Help Your Employees Work as a Team
You know there are times when the manager is overloaded, and other employees could—and should—take up some of the work. “You simply can’t do it all and not drive yourself crazy,” says Raymond Lepone, senior vice president at Grubb & Ellis in Los Angeles. “However, you need the right atmosphere for a team approach to work consistently.”
Putting together an environment where teams will work can be challenging. How do you know when a team approach is right for you?
- You need a new creative angle. Lisa Haneberg, a management and leadership author and consultant in Seattle, says a team will bring in new angles to a project. “When you need to make sure you have all the information that’s available, when you need a plethora of ideas or richness of information—that’s an appropriate time for a team,” she says.
- When you need to divide and conquer. When a task is too big for one person, a team can divide the project into smaller components quickly. “Once you get an agreement and commitment on how you’re going to approach this, then you want to quickly divide and conquer,” Haneberg says.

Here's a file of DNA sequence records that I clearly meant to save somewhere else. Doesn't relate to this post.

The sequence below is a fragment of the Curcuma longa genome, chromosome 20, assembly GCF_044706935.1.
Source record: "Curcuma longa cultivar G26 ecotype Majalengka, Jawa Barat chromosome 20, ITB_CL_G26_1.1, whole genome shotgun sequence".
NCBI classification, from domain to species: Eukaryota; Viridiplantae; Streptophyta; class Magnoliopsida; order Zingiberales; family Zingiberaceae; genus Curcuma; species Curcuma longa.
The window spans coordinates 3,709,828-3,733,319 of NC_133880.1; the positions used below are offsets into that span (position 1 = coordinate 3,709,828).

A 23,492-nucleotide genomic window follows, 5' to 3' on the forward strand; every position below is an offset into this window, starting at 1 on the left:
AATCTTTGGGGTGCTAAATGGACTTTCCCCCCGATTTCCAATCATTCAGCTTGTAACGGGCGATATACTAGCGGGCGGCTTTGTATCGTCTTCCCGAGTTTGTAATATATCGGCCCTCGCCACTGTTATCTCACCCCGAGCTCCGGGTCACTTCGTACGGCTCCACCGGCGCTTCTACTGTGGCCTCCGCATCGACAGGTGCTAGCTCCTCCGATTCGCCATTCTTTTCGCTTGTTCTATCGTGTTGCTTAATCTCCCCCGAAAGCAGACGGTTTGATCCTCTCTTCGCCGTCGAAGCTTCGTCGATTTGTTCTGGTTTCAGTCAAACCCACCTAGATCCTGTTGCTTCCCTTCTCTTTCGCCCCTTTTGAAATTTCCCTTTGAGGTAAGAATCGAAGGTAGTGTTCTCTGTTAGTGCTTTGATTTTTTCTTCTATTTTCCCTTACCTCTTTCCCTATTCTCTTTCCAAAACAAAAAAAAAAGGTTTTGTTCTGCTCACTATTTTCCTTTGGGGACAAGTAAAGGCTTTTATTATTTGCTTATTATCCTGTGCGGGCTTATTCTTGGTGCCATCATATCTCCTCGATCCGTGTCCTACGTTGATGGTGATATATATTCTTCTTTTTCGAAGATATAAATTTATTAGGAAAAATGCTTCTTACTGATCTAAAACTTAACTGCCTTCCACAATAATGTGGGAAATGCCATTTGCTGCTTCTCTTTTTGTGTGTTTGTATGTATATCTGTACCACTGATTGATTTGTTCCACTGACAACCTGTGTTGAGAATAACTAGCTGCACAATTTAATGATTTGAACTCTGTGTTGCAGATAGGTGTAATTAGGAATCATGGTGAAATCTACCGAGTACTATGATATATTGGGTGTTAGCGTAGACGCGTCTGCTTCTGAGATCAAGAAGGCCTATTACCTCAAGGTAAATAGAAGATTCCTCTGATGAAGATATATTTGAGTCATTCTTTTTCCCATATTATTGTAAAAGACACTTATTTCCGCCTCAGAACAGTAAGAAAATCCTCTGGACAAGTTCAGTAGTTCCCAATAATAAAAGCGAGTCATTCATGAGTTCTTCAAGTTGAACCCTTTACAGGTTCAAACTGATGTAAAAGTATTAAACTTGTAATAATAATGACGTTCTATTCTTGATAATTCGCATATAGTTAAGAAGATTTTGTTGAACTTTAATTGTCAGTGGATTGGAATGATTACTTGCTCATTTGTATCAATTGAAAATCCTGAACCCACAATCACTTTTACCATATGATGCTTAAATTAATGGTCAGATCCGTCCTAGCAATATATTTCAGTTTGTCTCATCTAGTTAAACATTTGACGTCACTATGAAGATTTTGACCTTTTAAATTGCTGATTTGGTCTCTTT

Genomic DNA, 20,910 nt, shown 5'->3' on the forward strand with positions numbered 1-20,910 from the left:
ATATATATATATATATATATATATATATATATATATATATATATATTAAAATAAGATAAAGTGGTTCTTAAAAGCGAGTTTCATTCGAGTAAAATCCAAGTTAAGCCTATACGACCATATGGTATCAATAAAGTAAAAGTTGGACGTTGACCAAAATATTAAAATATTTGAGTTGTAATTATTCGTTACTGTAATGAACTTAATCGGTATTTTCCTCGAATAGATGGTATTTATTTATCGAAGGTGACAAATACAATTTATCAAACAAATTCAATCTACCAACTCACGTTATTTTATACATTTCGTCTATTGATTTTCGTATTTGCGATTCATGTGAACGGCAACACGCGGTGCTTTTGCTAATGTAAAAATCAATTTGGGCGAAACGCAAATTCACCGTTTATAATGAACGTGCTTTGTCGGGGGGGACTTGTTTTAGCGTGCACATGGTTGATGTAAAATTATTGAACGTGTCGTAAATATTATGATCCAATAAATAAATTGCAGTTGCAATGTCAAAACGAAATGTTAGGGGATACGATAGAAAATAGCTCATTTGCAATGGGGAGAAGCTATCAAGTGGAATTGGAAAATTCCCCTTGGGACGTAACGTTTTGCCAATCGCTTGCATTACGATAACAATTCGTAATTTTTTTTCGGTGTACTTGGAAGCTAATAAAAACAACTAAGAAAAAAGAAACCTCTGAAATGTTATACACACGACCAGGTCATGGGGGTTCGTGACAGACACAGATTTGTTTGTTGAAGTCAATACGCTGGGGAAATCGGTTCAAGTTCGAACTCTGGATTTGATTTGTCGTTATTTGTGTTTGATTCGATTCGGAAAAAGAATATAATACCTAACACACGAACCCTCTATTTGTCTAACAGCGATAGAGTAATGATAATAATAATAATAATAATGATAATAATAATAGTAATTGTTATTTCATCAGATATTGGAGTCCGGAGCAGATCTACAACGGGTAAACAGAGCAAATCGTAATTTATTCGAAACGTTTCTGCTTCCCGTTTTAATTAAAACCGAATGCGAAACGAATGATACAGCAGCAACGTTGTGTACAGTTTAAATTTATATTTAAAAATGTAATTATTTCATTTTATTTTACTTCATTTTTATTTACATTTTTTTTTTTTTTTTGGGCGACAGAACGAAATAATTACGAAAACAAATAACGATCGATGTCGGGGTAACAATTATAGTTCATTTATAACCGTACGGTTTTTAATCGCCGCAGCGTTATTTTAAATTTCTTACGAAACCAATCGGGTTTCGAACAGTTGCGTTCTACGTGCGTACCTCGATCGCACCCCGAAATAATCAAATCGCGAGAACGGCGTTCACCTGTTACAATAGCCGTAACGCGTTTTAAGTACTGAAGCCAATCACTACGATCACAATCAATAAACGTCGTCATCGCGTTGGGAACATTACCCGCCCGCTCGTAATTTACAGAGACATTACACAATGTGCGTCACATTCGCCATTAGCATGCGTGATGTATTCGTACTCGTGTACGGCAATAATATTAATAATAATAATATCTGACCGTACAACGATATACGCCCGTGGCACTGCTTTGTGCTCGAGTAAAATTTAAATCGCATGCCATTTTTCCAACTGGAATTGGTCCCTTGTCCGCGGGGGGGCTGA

- When you need a sense of employee “buy-in.” “People are intrinsically rewarded by meaningful work,” says Jann Freed, professor of business management at Central College in Pella, Iowa. “Too many managers try to do it themselves, and they aren’t doing anyone a favor. People behind the scenes need to see the overall picture, too.”
- Your need employees to cross-train. What happens when an employee is out for a length of time? Will someone else be able to step in? “Cross-training is critical if someone is gone, so that anyone can slide over and do their job,” Freed says. “A team approach can help cross-train employees.”
Ultimately, Freed says, your goal as a manager should be to make the place run without you. “Sometimes leaders let their insecurities out and think, ‘I won’t be missed—if this runs fine when I’m gone, it means I’m not needed,’” Freed says. “It’s just the opposite—it’s a testament to good leadership that you have done a good job delegating, sharing ownership and sharing information.”
Are there ever times when teams aren’t appropriate? Haneberg says yes. “When a team has no expertise or input, or it’s a complex issue, a team might not be the right way to go,” she says. “I don’t believe in inclusion for inclusion’s sake.”